Well, back to it. Had an hour to eat, shower & post. Picking up Uncle Silas again.
>37 rainpebble: Have fun! I work for myself, but things keep interfering with plans to just read...thanks for being able and willing to step in.
Since my last post I have continued reading Uncle Silas and am loving it. Also through the evening, night & this A.M. I read:
Christine by Stephen King; (3*),
The Boys from Brazil by Ira Levin; (4*),
And Then There Were None by Agatha Christie; (4*), &
Night Tales II: Nightshade & Night Smoke by Nora Roberts; (3*).
I have also been reading from a compilation of Poe, from Mistresses of the Dark and from 50 Great Horror Stories.
Gonna snag something to eat & hit the rack for a couple.
I hope you all are enjoying this RaT as much as I am.
(Thanks to VampAmber and imyril for the offers of help in adding my reading times to the wiki - as mentioned above I didn't get online, I have however, kept a note and so will go through and add a few of those sessions in now and then hopefully tomorrow will be a more successful day on the reading score)
I will be able to participate if we have a December read about the holidays -- Christmas, Hanukkah, etc.
Someone is killing the young women of Murdock's senior high school class. In the days leading up to Christmas, during a blizzard, the killer taunts the town sheriff with grisly clues. The last time there was a murder in town was 1958...there have been three today.
The book isn't meeting my first, favorable impression of it. The pace gets bogged down in too much exposition, and the characters all lead bitter lives full of guilt and regret that I get to hear too much about. Bummer. I'm about half-way through. The book isn't bad enough to jet, but I am glad that it was published before authors felt that every horror book had to be more than 400 pages. Seriously, it doesn't even work for Stephen King, and he's got 'the knack.'
Still, it touches on some of my favorite things in horror and suspense fiction- snow, Christmas, an agreeably high body count, a psycho killer, and a trashy, lurid cover.
ETC grimmer nd sich, and being posted in the wrong damn place (thanks jjmcgaffey).
The Turn of the Screw, East of the Mountains, House of Sand and Fog, Rosemary's Baby, The Other, Christine, The Boys from Brazil, And Then There Were None, Night Tales, Mistresses of the Dark, Uncle Silas, The Brontes and Dragonfly in Amber & 50 Great Ghost Stories.
I read from a total of 14 books, completing 13. I read 6,777 pages plus the introductions & notes. So I figure that I averaged approximately 100 pages per hour of reading. But into that I have to factor potty breaks, snack, water, coffee & tea runs. So I am fairly satisfied with my reading.
At first I didn't think I would really get into the creepy & horror genres but I found that I actually had fun with those books. My favorites were probably Uncle Silas and Mistresses of the Dark. That one has some really wonderful authors included within the covers.
Hope ya all had as much fun with this as I did. But now I am exhausted. It is 5:30 P.M. our time and I will probably be in bed by 7:00. The little goonies will have to help themselves to the bucket of candy on the porch. The dog & I will be out.........as in like lights!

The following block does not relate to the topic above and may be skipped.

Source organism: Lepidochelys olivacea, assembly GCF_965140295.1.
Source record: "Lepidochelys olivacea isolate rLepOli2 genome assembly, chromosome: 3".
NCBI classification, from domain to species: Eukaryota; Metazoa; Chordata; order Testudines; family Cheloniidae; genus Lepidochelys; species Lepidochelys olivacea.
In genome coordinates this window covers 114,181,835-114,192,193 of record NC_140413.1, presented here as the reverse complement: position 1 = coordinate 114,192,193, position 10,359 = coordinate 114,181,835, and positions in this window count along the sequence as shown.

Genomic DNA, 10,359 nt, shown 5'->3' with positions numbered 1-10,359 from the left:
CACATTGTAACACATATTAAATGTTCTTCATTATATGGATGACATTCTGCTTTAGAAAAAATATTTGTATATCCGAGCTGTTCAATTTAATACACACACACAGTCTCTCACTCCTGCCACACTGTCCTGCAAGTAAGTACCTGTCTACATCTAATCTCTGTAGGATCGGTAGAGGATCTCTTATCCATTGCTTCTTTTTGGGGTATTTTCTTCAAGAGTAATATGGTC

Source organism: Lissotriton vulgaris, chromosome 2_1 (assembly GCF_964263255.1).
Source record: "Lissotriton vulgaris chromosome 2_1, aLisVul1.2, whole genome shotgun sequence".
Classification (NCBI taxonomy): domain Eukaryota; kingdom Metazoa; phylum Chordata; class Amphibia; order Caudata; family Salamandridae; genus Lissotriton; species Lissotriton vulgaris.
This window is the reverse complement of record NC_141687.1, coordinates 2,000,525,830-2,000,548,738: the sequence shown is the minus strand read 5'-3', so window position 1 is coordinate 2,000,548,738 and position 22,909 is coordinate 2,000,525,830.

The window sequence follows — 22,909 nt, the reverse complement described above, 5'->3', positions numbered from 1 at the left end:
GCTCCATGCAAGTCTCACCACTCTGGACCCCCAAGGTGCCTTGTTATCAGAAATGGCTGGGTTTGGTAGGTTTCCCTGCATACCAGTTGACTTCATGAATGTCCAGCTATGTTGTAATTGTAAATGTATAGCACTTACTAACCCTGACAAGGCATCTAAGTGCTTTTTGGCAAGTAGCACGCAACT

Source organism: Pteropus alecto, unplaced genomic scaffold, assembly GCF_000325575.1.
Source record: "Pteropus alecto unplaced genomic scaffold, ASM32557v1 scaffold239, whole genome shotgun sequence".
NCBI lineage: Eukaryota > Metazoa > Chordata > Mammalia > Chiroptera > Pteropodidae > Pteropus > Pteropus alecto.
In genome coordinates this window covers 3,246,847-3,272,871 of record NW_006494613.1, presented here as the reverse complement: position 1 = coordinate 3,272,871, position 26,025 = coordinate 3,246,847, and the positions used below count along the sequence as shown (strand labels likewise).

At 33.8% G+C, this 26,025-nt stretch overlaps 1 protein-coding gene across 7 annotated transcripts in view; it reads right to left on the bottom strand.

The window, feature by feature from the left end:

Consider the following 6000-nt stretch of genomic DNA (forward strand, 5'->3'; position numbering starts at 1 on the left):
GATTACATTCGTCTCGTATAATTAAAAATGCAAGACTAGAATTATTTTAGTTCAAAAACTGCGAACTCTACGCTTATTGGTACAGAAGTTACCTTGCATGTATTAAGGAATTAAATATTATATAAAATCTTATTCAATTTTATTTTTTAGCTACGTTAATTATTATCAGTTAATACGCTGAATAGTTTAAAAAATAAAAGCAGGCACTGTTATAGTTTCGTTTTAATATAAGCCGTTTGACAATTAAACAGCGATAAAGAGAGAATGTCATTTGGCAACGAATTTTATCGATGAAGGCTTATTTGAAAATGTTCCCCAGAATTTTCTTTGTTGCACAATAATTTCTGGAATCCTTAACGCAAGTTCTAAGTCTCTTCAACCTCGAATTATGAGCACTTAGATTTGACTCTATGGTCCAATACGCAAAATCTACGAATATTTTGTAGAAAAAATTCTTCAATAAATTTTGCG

See ya next RaT.
Well, give her some gray hair, some poundage, a few wrinkles & it could be me. The dog is definitely mine.
As for myself, I'd read for 13 hours and finished three books: Greyfriar, Seraphina and International Flavor. Greyfriar, a steampunk fantasy, is the first in the Vampire Empire series. It was somewhat entertaining but not particularly memorable. Seraphina, on the other hand, was excellent. It featured superb writing and a wonderful fantasy world created by the author. International Flavor is a graphic novel, the third in the Chew series. I really love this hilarious horror/police-procedural series, with its themes of food and cannibalism. This second book in the series featured a vampire too. Finally, I started Can You Survive the Zombie Apocalypse, a choose-your-own-adventure book for the adults, featuring zombies, of course ... a perfect Hallowe'en read!
This was my first Read-a-thng, and I enjoyed it very much. I also liked having the optional theme, as it helped me choose and focus on particular books from my large TBR pile. I will certainly participate in the next Read-a-Thing!
>53 rainpebble: Thanks for filling in the gaps! Glad you had fun, too; sleep well!
I'd forgotten how much I love the language of this novel; the Gothic complexity of the sentences lulling you into an entirely misplaced sense of time and perfectly setting the atmosphere for what is to come.
I'll finish it over the weekend. Very glad to have revisited this for Hallowe'en.
Thank you everyone for another great ReadaThing - I do love seeing how many of us are reading and what we're reading like this :)
This week I read Rosanna of the Amish by Joseph W. Yoder. This book, which was originally published in 1940, was written to provide a more accurate picture of Amish life than what had been portrayed in books about the Amish. I knew that my father, an anthropologist who was an expert on the Amish, felt that it gave an accurate description of their way of living. Rosanna of the Amish is a biography of Rosanna Yoder, a 19th century Amish woman, and her family, written by her youngest son. At first I thought that the writing "spoke down" to the readers as if they were children, and that there was too much repetition in the book. However, either I got used to the style, or the writing improved (or both). Soon I became very interested in the story, and enjoyed the book as a whole. I read the 1995 centennial edition (centennial of Rosanna's death), which contained both a short supplement about the different branches of the Amish religion and an updated bibliography.
The reason I read this book this week (finished it Friday morning) was because I took an adult education 3-session course about the Amish this month, and was disappointed in it. I had not read anything or studied the Amish for many years, and decided to read a book which my father, who has been dead over 40 years, liked. He died in October.